Thallium Detection

Thallium Detection

About Thallium & Toxicity

Thallium and its compounds are often highly toxic. Contact with skin is dangerous, and adequate ventilation should be provided when melting this metal. Many thallium(I) compounds are highly soluble in water and are readily absorbed through the skin.[citation needed] Exposure to them should not exceed 0.1 mg per m2 of skin in an 8-hour time-weighted average (40-hour work week). Thallium is a suspected human carcinogen.

Part of the reason for thallium's high toxicity is that, when present in aqueous solution as the univalent thallium(I) ion (Tl+), it exhibits some similarities with essential alkali metal cations, particularly potassium (due to similar atomic radii). It can thus enter the body via potassium uptake pathways. Other aspects of thallium's chemistry differ strongly from that of the alkali metals, such its high affinity for sulfur ligands. Thus this substitution disrupts many cellular processes (for instance, thallium may attack sulfur-containing proteins such as cysteine residues and ferredoxins). Thallium's toxicity has led to its use (now discontinued in many countries) as a rat and ant poison.

Among the distinctive effects of thallium poisoning are loss of hair (which led to its initial use as a depilatory before its toxicity was properly appreciated) and damage to peripheral nerves (victims may experience a sensation of walking on hot coals), although the loss of hair only generally occurs in low doses; in high doses the thallium kills before this can take effect. Thallium was once an effective murder weapon before its effects became understood, and an antidote (Prussian blue) discovered. Indeed, thallium poisoning has been called the "poisoner's poison" since thallium is colorless, odorless and tasteless; its slow-acting, painful and wide-ranging symptoms are often suggestive of a host of other illnesses and conditions.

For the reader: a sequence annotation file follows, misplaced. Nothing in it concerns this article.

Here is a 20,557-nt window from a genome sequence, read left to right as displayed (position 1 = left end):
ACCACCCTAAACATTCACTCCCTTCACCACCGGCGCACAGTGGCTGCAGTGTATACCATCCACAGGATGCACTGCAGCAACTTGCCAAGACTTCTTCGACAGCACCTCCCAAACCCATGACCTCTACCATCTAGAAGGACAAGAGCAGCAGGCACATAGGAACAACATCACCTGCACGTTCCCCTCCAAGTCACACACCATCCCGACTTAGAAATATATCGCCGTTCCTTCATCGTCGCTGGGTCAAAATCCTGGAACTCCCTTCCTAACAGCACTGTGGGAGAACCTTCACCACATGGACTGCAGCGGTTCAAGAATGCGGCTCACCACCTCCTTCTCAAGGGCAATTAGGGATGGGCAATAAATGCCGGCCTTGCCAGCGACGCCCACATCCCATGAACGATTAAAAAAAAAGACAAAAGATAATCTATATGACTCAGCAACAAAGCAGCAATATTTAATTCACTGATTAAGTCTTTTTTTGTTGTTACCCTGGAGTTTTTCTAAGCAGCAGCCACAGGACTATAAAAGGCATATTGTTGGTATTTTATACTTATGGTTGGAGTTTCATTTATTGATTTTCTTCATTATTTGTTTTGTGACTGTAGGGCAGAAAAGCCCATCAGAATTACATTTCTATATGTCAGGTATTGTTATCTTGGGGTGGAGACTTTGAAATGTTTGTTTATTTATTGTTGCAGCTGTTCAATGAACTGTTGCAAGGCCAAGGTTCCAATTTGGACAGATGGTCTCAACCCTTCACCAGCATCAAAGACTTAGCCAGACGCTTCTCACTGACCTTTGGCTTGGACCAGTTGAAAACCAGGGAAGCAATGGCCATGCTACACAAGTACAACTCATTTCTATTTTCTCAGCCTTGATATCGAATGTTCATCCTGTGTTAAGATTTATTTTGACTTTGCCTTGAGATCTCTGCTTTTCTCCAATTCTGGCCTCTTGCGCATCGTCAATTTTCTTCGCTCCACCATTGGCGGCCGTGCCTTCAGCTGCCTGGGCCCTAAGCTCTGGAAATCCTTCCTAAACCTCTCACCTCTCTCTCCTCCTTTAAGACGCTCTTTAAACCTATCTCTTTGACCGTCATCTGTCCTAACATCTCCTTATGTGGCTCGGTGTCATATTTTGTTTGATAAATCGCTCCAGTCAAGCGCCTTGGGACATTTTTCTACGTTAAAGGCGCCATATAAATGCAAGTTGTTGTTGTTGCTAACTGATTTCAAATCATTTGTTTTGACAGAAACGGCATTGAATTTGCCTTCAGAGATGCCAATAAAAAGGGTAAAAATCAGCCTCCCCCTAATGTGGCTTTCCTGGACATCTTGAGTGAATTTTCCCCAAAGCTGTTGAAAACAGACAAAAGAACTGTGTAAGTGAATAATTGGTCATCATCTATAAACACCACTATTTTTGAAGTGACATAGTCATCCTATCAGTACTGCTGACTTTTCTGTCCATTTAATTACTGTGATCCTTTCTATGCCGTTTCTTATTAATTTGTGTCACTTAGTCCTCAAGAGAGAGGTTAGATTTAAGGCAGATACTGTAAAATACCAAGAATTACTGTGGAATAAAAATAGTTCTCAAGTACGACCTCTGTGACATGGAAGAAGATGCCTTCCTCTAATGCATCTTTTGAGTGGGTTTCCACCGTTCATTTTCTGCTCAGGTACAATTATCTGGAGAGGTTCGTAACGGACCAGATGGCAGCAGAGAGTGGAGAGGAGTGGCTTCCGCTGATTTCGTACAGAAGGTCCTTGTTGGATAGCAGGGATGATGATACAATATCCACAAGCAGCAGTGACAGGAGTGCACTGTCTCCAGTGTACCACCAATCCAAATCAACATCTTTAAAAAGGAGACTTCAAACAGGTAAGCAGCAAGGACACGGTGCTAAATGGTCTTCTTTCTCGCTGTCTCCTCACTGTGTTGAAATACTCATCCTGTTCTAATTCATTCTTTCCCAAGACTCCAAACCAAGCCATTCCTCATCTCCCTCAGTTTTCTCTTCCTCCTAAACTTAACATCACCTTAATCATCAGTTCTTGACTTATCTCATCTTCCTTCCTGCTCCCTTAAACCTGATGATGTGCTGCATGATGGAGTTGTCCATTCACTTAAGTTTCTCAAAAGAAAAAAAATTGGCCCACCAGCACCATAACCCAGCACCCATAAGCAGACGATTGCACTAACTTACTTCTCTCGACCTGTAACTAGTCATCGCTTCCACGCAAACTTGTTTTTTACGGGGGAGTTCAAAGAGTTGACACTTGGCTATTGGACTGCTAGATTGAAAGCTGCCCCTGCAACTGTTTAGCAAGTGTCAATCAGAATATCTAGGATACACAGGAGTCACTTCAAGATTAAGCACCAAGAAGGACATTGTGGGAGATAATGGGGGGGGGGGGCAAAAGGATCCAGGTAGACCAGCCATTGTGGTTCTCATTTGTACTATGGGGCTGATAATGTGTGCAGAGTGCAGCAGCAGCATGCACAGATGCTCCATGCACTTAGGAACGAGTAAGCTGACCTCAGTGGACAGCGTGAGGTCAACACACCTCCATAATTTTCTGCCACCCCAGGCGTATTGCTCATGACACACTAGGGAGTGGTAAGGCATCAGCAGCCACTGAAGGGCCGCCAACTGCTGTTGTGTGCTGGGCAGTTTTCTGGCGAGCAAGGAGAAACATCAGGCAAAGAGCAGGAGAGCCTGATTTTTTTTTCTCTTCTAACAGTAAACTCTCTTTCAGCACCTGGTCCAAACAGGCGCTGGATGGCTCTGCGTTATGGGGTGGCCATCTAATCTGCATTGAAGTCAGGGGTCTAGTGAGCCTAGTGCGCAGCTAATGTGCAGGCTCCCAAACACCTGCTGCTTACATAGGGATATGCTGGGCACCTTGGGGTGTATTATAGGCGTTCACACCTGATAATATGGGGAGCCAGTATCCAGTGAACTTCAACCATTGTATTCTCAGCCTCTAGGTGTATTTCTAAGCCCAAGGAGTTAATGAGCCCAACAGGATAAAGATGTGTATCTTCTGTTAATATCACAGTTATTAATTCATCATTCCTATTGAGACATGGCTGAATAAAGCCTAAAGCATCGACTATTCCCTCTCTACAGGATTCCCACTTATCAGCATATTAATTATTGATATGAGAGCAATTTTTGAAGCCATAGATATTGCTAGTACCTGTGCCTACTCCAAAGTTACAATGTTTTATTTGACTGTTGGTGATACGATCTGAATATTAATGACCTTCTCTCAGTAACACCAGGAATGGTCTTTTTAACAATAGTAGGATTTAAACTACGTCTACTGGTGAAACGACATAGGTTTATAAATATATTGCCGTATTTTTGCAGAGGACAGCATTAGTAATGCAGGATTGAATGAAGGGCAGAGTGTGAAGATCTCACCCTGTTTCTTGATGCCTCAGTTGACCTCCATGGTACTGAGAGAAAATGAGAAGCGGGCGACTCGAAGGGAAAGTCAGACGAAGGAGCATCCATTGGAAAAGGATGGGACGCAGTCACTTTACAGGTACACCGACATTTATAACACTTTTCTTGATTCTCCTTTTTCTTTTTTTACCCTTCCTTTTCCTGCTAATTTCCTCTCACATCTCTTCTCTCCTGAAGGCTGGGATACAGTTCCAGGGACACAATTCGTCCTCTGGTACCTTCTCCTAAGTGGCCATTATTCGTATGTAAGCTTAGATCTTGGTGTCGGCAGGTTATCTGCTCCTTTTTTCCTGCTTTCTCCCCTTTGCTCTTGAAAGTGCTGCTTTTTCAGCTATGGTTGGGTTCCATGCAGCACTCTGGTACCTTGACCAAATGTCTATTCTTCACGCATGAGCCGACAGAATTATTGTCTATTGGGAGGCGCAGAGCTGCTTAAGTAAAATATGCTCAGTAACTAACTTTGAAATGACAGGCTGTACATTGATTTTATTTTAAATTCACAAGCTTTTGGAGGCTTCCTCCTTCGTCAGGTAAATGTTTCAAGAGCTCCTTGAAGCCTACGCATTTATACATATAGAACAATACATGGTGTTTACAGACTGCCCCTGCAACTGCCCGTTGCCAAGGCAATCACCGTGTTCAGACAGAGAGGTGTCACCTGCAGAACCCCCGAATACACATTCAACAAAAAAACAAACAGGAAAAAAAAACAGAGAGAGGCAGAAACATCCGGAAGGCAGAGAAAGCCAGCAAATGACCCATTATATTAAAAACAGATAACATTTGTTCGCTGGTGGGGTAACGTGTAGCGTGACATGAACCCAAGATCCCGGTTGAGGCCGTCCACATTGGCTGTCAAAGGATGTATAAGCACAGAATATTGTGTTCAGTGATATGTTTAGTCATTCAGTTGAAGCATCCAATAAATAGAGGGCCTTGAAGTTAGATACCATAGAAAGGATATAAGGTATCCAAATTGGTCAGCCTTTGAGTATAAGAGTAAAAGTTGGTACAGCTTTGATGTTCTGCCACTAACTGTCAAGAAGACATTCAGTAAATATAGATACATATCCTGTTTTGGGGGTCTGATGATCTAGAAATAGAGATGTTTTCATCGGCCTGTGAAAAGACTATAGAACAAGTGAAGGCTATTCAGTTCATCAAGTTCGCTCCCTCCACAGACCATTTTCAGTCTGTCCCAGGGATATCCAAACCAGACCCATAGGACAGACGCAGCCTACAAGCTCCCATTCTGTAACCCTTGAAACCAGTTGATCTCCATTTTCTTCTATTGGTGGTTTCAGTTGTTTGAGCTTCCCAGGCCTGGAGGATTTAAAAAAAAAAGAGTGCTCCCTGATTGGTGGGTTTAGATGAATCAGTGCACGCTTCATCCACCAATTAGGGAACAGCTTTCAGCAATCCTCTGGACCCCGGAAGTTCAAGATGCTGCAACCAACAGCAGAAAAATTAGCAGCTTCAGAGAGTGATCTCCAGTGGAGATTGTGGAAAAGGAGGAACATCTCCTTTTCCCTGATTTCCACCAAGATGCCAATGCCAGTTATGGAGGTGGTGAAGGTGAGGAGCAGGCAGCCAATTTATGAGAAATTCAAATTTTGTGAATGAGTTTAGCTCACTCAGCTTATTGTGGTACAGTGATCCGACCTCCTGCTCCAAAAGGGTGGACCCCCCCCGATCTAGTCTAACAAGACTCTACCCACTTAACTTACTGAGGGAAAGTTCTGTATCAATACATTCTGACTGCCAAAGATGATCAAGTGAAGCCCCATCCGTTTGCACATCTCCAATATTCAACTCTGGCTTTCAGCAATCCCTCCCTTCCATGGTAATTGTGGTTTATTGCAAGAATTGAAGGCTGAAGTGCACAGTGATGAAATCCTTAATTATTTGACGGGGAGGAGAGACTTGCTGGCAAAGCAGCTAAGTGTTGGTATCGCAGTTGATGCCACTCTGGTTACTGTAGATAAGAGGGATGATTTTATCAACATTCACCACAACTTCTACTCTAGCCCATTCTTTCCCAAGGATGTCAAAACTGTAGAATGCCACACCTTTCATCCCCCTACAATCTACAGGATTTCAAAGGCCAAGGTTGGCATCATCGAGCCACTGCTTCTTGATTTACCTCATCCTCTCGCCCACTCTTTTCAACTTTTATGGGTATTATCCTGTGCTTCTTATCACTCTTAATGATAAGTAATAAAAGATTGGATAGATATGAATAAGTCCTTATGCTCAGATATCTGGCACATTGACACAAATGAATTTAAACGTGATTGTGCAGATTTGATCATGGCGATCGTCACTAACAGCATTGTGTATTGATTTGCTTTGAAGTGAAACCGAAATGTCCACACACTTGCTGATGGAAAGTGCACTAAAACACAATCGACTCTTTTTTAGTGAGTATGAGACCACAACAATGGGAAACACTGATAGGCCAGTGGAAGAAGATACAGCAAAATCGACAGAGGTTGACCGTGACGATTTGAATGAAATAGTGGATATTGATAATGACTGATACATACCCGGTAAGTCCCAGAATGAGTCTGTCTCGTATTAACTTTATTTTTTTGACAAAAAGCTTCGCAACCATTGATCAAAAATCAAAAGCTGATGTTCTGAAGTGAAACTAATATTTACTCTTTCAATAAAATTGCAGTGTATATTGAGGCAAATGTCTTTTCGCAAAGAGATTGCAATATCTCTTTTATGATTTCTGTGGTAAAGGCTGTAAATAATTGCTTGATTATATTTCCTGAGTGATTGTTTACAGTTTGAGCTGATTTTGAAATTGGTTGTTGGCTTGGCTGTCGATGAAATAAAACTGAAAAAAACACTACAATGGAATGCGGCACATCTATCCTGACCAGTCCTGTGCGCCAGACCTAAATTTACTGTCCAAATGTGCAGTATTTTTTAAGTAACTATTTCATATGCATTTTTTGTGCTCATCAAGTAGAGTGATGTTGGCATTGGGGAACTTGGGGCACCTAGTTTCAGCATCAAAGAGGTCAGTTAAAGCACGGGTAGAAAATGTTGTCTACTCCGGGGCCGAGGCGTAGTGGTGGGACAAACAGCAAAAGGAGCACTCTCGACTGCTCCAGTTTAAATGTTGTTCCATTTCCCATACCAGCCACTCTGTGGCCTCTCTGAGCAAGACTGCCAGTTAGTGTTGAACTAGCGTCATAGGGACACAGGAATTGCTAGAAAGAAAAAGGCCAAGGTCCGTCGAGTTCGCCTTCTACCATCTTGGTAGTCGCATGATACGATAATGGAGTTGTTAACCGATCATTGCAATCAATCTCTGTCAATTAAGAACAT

Detection of Thallium has several detectors available for testing for Thallium in Foods, Drinks and Water.  The detectors are described below:
API Food Poison Detection Kit

API's Food Poison Detection Kit includes everything one needs to conduct a complete analysis of food for all the most notorious poisons, document the results and preserve any evidence. This Kit was developed under a research grant with the U.S. Department of Defense and has been validated by multiple parties. 

HM-34 Thumb
Heavy Metals Detection Kit (HM-34K)

Detector for Lead, Mercury, Cadmium and Thallium, all materials for sample preparation and built-in Quality Assurance. This Kit includes full color instructions.


Detection of CadmiumGHM-01 Common Heavy Metal Detector

Our GHM-01 Detector for Common Heavy Metals rapidly and easily detects and identifies common heavy metals includiing Thallium. A simple color change alerts the user if Heavy Metals are present. This cheap and easy-to-use method can be purchased directly from our webpage linked above.


Azide Detector for Neutral SolutionsQuantitative Thallium Detectors (Coming Soon)

The EYAL™ DD-04L Reader allows for fast, quantitative determination of Lead in solution using the QuantTab™ Lead Determination Card. Using the provided software, sample concentrations can be tracked and monitored over time.



For pricing and additional information on these Kits, please Request a Quote
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Mar 9, 2018
Category: ChemSee News
Posted by: admin
Appealing Products/ChemSee attended CBRNe Indianapolis on November 6th - 8th to showcase its products in the field of Food Poison Detection, Explosive Detection and Toxic Gas Detection.
Aug 30, 2017
Category: ChemSee News
Posted by: admin
Trillions of gallons of water displaces soil and sediment which may carry Heavy Metals and other contaminants into drinking water of the citizens of Texas after the flood.
Apr 12, 2017
Category: ChemSee News
Posted by: admin

This article focuses mainly on the technical issues of the possibility that warfare chemicals, WC, will be used in a new military conflict, one possibly initiated by N. Korea.

By: A. J. Attar, PhD


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